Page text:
This post, guest authored by Rick Saull, is part of a symposium on Robbie Shilliam’s new book Race and the Undeserving Poor: From Abolition to Brexit and follows related contributions by Robbie, Sara Salem, Naeem Inayatullah, and Luke de Noronha.

 

Race and the Undeserving Poor: From Abolition to Brexit, is a major and timely intervention that addresses the development of Britain’s social order and class relations through the vectors of empire and race. Shilliam offers a distinct and compelling account of the racialized moral economy that has defined Britain from ‘abolition to Brexit’ and through which he seeks to historicize, contextualize and explain the Brexit referendum result. However, there is much more in this book – and far more than I can do justice to in this contribution – than an explanation of Brexit. In a prose infused with both a scholarly clarity and a burning sense of social justice, Shilliam charts the way in which race and racial signifiers have been deployed as a means of determining those who are included and excluded as ‘deserving’ of political recognition and access to welfare goods.

Continue reading

The mobility of deservingness: race, class and citizenship in the wake of the ‘Windrush scandal’

This post, guest authored by Luke De Noronha, is part of a symposium on Robbie Shilliam’s new book Race and the Undeserving Poor: From Abolition to Brexit and follows related contributions by Robbie, Sara Salem, and Naeem Inayatullah.

 

My core argument, then, is that elite actors have racialized and re-racialized the historical distinction between the deserving and the undeserving poor through ever more expansive terms that have incorporated working classes, colonial “natives” and nationalities. Elite actors have always been driven in this endeavour by concerns for the integrity of Britain’s imperial – and then postcolonial – order. That has been the case from Abolition to Brexit.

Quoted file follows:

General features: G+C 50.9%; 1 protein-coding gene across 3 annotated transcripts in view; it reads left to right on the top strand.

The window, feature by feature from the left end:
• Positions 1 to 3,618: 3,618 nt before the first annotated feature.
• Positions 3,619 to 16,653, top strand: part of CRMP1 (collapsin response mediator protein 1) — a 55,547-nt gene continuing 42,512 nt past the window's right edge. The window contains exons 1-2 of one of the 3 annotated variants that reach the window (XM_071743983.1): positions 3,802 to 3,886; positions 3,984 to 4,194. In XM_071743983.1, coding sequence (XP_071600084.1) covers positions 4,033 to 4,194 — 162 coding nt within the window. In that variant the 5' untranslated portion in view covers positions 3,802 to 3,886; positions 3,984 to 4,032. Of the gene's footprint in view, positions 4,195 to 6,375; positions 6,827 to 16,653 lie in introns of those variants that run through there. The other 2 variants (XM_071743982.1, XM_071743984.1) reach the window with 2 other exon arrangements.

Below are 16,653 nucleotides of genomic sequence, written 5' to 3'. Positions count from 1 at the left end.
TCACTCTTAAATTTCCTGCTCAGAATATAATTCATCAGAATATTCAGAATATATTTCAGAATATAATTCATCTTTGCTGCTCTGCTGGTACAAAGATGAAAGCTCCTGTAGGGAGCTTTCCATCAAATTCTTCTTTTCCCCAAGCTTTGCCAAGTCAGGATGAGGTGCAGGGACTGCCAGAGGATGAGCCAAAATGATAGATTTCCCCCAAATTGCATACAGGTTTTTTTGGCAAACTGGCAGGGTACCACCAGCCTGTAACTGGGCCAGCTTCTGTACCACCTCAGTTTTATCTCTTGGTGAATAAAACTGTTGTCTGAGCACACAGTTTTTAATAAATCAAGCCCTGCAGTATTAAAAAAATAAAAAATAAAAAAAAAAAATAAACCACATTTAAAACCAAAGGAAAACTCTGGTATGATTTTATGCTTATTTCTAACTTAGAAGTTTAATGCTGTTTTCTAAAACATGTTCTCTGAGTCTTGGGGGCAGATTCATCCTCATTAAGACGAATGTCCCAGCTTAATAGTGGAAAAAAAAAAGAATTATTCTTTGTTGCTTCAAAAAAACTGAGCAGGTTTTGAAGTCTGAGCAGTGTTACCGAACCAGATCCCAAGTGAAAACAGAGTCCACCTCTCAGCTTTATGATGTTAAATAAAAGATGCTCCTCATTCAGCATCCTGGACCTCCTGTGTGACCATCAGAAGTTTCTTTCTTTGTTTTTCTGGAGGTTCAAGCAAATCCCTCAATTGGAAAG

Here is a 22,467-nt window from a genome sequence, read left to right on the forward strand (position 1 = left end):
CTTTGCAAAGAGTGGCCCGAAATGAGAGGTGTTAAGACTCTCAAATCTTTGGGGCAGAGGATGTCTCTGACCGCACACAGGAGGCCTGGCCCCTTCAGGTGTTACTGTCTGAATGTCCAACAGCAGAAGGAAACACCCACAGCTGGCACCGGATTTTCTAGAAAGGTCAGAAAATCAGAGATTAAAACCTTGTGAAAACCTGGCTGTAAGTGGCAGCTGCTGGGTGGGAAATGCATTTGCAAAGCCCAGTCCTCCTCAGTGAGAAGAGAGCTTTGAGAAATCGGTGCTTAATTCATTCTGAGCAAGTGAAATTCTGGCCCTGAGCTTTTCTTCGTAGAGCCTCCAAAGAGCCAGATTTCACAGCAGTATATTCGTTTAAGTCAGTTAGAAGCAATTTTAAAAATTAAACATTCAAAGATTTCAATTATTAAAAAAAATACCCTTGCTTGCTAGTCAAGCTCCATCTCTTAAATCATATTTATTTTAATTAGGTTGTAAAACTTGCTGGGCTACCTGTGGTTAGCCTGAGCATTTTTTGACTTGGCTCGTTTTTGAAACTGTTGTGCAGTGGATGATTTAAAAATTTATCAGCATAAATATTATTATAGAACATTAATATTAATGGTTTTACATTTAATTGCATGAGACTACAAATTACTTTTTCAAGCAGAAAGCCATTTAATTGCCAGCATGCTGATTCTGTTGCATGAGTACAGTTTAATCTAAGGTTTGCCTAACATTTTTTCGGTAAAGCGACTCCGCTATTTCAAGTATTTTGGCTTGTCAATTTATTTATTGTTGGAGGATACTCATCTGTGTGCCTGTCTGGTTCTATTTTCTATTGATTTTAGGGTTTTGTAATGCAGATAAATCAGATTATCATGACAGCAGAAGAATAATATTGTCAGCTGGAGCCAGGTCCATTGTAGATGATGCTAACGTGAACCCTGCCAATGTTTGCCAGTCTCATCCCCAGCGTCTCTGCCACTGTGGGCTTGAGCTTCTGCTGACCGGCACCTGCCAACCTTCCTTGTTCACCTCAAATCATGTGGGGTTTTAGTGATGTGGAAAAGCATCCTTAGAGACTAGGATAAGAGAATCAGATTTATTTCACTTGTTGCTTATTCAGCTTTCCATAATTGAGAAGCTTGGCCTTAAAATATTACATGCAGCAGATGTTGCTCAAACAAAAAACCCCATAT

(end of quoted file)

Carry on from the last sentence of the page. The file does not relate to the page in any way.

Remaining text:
(Shilliam, 2018)

Robbie Shilliam’s book – Race and the Undeserving Poor: From Abolition to Brexit – offers a rich genealogy of race and class in British politics. It helps us read Brexit, and the widespread invocations of the ‘white working class’ as ‘left behind’ with renewed historical perspective. The book offers up some co-ordinates for a richer critique of the times we are in, providing ‘a history of political domination told through the moralizing discourses and rhetoric of the undeserving poor’. Shilliam’s analysis is sharp and clear, his writing to the point, and his insights profoundly generative for those of us wrestling with cognate questions. He states:

“Deservedness” is a racialized discourse and rhetoric that works to consistently offset the disorders necessarily engendered in the pursuit of empire’s capital. Put another way, political domination in (post)colonial commercial society leaves its trace in the racialization of the underserving poor.

In my reflections on the book, I will not try to summarise its many arguments or its elegant movement through historical periods. Instead, I want to think about its argument in relation to the ‘Windrush scandal’. For me, this is not just about adding a postscript to the text, which was written before the Windrush debacle, but is intended to open up some additional questions about race, class and deservingness in relation to mobility.

Continue reading

Wooden Stakes: In Response to Robbie Shilliam’s Race and the Undeserving Poor

This post, guest authored by Naeem Inayatullah, is part of a symposium on Robbie Shilliam’s new book Race and the Undeserving Poor: From Abolition to Brexit and follows related contributions by Robbie and Sara Salem.

 

 

Wooden Stakes[1]